• Note: Correct me if I’m wrong - but when we set these up for students the folder that the students add their assignments in was already in their Drive.  When they click “Add to My Drive” they are actually nesting their class ‘view’ and class ‘edit’ folder inside of that one.  I don’t know why it is like this.  It’s a little different than the tutorial video that shows Jay’s student with three separate folders (similar to gClass; a ‘turn-in’, a ‘view’, and an ‘edit’).  At this point I don’t see this causing problems.  You’ll just need to remind students which folder they turn their assignments into.

Coming up soon: Integrating Google Classroom AND Doctopus.  WHAT?  I need some time to process this.  In the mean time, here is Jennie Magiera’s most awesome screencast explaining the process.

Sunday, November 9, 2014

Talkboard: Create. Together.

Have you heard of Talkboard yet? From what I have seen, I’m really excited about what’s possible!

Here’s how the company describes their app:
Talkboard: Ideas without boundaries
Talkboard is a collaborative whiteboarding app for iPad that lets you sketch out ideas and work on them with others.

Talkboard is a live, collaborative whiteboard that students can use on their iPad. They don’t even need to be in the same classroom, they can be on different wi-fi networks and still be able to work together.  The app even allows participants to chat live which could make any work done outside of class easier. The final product can be exported as a PDF or as an image. Bonus: the app links to their Google Apps account so if you're in a GAFE school they don't have another login/password combo to remember.

My colleague & I spent some time working with it, and I created some ‘how to’ Skitch pics to introduce you to the app.  I also tried it in class, having my students collaborate in lab groups, using the app to write their procedure out together.  (The purpose of the lab activity was to practice writing a clear, concise procedure.)  It worked well!  The drawback was that there are a lot of colors and pen choices to choose from so some students had trouble focussing on writing their directions & instead wanted to draw. I anticipated this possibility because it’s a risk that comes with trying something new in class; like me, some of them needed time to play around with the app before getting serious.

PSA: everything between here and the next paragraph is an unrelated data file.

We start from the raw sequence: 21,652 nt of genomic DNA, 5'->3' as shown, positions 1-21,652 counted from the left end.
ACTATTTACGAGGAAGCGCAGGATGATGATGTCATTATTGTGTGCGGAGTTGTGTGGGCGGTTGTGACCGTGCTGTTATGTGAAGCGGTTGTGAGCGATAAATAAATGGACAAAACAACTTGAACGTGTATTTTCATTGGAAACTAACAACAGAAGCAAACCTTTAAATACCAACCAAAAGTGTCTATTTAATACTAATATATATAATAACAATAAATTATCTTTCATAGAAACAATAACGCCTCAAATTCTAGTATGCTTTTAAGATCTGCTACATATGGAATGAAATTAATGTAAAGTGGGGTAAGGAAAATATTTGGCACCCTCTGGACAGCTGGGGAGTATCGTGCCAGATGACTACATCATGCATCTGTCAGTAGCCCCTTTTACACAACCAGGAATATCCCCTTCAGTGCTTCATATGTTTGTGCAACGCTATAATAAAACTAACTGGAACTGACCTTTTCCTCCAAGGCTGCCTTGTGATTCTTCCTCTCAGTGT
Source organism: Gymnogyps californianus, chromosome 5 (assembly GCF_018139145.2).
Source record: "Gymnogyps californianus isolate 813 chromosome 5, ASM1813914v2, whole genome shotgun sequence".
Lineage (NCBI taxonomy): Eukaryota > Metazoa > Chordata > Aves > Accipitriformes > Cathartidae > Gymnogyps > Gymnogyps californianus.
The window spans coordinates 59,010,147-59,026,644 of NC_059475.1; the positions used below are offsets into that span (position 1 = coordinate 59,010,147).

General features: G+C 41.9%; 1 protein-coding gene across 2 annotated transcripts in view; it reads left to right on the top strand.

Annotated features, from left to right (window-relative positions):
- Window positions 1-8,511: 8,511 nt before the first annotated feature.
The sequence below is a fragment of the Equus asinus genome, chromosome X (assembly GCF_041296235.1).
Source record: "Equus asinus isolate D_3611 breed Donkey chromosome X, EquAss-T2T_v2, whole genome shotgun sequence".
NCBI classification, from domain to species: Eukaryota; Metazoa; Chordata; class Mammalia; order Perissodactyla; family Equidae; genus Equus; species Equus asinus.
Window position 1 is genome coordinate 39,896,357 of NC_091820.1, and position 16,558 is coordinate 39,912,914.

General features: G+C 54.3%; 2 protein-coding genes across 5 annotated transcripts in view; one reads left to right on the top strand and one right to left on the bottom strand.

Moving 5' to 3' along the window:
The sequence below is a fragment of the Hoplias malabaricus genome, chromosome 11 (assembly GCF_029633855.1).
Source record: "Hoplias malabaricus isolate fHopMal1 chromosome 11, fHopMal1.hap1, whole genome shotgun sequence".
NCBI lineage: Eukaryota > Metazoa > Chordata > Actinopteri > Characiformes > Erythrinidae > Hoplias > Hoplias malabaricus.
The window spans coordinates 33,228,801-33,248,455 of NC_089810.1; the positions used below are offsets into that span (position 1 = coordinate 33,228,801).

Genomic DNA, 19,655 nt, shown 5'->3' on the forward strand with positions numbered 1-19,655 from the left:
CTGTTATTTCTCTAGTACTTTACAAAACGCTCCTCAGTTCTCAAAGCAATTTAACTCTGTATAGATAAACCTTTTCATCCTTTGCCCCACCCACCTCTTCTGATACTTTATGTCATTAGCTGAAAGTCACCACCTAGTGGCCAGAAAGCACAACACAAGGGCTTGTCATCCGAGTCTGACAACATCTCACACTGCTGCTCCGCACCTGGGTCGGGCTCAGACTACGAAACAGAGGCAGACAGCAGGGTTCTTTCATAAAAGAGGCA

Our engineering teacher is probably the most excited to use this app.  He has been looking for a program that would allow students to collaborate virtually on the engineering design process [ask→ imagine→ plan→ create→ improve] but needed more than what Google Docs can currently offer.

So what do you think?  Is there a better collaborative app that allows students to work together at the same time?  Have you looked at BaiBoard?  I wonder if it’s similar?  I’ll check it out.

Thursday, March 20, 2014

Flipboard (for ed) 102: Utilizing Flipboard For Your PLN and Creating & Sharing Your Own Magazines

Flipboard is one of those apps that I hear people say consistently that it’s a favorite.  If you’ve got a school-issued iPad, because you’re supposed to be integrating the iPad into your curriculum, chances are Flipboard is one that you’ve used for yourself.  p.s. If you haven’t used Flipboard before...well then have I got an amazing new app for you!  (If you’ve never used it. here’s a link to getting started & setting up your account -- more like a short “101” tutorial.)

Official definition: Flipboard is Your Personal Magazine. It's a single place to discover, collect and share the news you care about. Add your favorite social networks, publications and blogs to stay connected to the topics and people closest to you. source

Short version: Flipboard is a cool way to read your own designer mag on your iPad.  YOU get to decide what goes in it!

Even though Flipboard may not be one that your kids use--(Or maybe they do?  Maybe you utilize this app in class?)--but one that you use, doesn’t mean it still can’t be meaningful for school.  There is tremendous professional development available on Flipboard, it’s not just for looking at the latest pictures on Cute Overload :D or getting updates on Sochi or reading the NYT.

If you use Twitter as your PLN, add it!
Consider adding the Twitter account, that you use as your Personal Learning Network, so that the multitude of tips & links, through tweets, can be read quickly and in magazine format.  The great thing about Twitter is that it is limited to 140 characters; so you’re already getting mini-headlines & links to further explore new ideas and techniques for your practice.  

How To:
If your Twitter account has more personal interests consider creating a professional one and adding that instead of your personal one.  Unfortunately, as of the timing of this blog post, you cannot add an additional Twitter account.  

Add Education Blogs
How fabulous would it be to be able to flip through the daily/weekly posts of your favorite ed blogs in a magazine-type format?  I love(d) ed tech blogs so much -- that I started one myself -- and for awhile found it difficult to check in with them on a regular basis due to lack of time.  In the beginning, I would simply bookmark a site I loved; later I started saving them into my Evernote account.  Neither of these ensured that I was learning these new ideas/tips/tricks on a regular basis.  Not until I added them to my Flipboard account was I exposed to them with more regularity.  As a result, I’m learning more and enriching my own PD.